(a) Reasons to withdraw approval. For biological products approved under this subpart, FDA may withdraw approval, following a hearing as provided in part 15 of this chapter, as modified by this section, if:
(1) A postmarketing clinical study fails to verify clinical benefit;
(2) The applicant fails to perform the postmarketing study with due diligence;
(3) Use after marketing demonstrates that postmarketing restrictions are inadequate to ensure safe use of the biological product;
(4) The applicant fails to adhere to the postmarketing restrictions applied at the time of approval under this subpart;
(5) The promotional materials are false or misleading; or
(6) Other evidence demonstrates that the biological product is not shown to be safe or effective under its conditions of use.
(b) Notice of opportunity for a hearing. The Director of the Center for Biologics Evaluation and Research or the Director of the Center for Drug Evaluation and Research will give the applicant notice of an opportunity for a hearing on the proposal to withdraw the approval of an application approved under this subpart. The notice, which will ordinarily be a letter, will state generally the reasons for the action and the proposed grounds for the order.
(c) Submission of data and information. (1) If the applicant fails to file a written request for a hearing within 15 days of receipt of the notice, the applicant waives the opportunity for a hearing.
(2) If the applicant files a timely request for a hearing, the agency will publish a notice of hearing in the
(3) An applicant who requests a hearing under this section must, within 30 days of receipt of the notice of opportunity for a hearing, submit the data and information upon which the applicant intends to rely at the hearing.
(d) Separation of functions. Separation of functions (as specified in § 10.55 of this chapter) will not apply at any point in withdrawal proceedings under this section.
(e) Procedures for hearings. Hearings held under this section will be conducted in accordance with the provisions of part 15 of this chapter, with the following modifications:
(1) An advisory committee duly constituted under part 14 of this chapter will be present at the hearing. The committee will be asked to review the issues involved and to provide advice and recommendations to the Commissioner of Food and Drugs.
(2) The presiding officer, the advisory committee members, up to three representatives of the applicant, and up to three representatives of CBER may question any person during or at the conclusion of the person's presentation. No other person attending the hearing may question a person making a presentation. The presiding officer may, as a matter of discretion, permit questions to be submitted to the presiding officer for response by a person making a presentation.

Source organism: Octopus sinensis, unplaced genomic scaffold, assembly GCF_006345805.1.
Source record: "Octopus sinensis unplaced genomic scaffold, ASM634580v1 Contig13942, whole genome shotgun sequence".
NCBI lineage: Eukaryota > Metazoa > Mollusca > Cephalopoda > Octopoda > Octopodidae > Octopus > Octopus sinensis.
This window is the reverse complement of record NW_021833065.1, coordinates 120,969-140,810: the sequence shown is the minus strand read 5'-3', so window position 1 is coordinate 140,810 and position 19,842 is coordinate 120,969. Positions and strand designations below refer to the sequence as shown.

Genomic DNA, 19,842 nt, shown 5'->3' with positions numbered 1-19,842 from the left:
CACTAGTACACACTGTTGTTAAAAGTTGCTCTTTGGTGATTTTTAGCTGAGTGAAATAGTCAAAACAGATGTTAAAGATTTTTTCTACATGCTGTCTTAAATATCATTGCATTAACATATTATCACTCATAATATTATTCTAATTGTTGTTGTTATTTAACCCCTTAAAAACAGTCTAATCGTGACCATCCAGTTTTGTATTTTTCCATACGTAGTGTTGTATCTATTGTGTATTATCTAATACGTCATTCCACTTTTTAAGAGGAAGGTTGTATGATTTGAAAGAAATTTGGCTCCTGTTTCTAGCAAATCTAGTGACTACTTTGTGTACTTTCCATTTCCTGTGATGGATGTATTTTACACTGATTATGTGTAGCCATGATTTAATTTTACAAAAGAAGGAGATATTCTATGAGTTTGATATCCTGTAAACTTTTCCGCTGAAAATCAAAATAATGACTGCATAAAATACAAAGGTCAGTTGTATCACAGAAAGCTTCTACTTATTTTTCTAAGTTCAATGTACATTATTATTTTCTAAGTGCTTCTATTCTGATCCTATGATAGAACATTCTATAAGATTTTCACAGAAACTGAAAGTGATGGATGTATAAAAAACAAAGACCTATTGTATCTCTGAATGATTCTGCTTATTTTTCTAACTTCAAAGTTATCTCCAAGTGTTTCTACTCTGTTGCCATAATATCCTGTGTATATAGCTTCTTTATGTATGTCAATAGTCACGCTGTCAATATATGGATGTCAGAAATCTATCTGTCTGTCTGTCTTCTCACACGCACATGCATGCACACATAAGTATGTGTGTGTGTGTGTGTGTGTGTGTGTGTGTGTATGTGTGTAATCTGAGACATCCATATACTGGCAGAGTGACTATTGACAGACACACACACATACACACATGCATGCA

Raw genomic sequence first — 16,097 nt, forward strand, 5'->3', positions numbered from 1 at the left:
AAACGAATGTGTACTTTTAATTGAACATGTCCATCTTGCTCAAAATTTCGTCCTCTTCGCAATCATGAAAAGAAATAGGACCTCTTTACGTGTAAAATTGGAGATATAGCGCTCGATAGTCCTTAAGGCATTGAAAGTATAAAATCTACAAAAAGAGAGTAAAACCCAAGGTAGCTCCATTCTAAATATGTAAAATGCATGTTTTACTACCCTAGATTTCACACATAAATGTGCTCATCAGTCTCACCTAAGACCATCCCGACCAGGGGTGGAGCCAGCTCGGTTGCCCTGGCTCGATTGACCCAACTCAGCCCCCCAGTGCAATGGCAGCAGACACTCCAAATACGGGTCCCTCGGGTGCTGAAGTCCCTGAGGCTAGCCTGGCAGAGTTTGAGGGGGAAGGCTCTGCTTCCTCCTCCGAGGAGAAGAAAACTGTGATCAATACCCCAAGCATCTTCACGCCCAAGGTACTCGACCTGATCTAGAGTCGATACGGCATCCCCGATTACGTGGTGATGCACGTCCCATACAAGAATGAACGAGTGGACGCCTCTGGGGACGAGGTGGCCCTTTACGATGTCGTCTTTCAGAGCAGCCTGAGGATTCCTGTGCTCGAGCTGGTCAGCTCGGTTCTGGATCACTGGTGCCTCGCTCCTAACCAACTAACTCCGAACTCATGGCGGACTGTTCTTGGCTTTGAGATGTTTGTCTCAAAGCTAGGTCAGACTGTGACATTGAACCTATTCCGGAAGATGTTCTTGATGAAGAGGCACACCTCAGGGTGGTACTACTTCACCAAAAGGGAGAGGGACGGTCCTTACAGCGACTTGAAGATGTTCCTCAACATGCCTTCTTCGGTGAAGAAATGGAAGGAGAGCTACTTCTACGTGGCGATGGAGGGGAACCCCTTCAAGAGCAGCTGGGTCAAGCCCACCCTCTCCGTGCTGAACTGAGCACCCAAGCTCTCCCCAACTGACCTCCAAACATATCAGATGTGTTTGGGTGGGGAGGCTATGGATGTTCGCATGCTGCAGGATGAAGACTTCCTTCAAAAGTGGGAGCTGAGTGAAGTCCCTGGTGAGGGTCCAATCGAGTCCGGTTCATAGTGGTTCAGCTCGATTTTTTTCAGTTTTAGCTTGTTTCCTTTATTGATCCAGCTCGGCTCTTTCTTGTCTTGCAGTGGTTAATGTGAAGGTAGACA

(f) Judicial review. The Commissioner of Food and Drugs' decision constitutes final agency action from which the applicant may petition for judicial review. Before requesting an order from a court for a stay of action pending review, an applicant must first submit a petition for a stay of action under § 10.35 of this chapter.
Biological products approved under this subpart are subject to the postmarketing recordkeeping and safety reporting applicable to all approved biological products.
For biological products being considered for approval under this subpart, unless otherwise informed by the agency, applicants must submit to the agency for consideration during the preapproval review period copies of all promotional materials, including promotional labeling as well as advertisements, intended for dissemination or publication within 120 days following marketing approval. After 120 days following marketing approval, unless otherwise informed by the agency, the applicant must submit promotional materials at least 30 days prior to the intended time of initial dissemination of the labeling or initial publication of the advertisement.
If FDA determines after approval under this subpart that the requirements established in §§ 601.91(b)(2), 601.92, and 601.93 are no longer necessary for the safe and effective use of a biological product, FDA will so notify the applicant. Ordinarily, for biological products approved under § 601.91, these requirements will no longer apply when FDA determines that the postmarketing study verifies and describes the biological product's clinical benefit. For biological products approved under § 601.91, the restrictions would no longer apply when FDA determines that safe use of the biological product can be ensured through appropriate labeling. FDA also retains the discretion to remove specific postapproval requirements upon review of a petition submitted by the sponsor in accordance with § 10.30 of this chapter.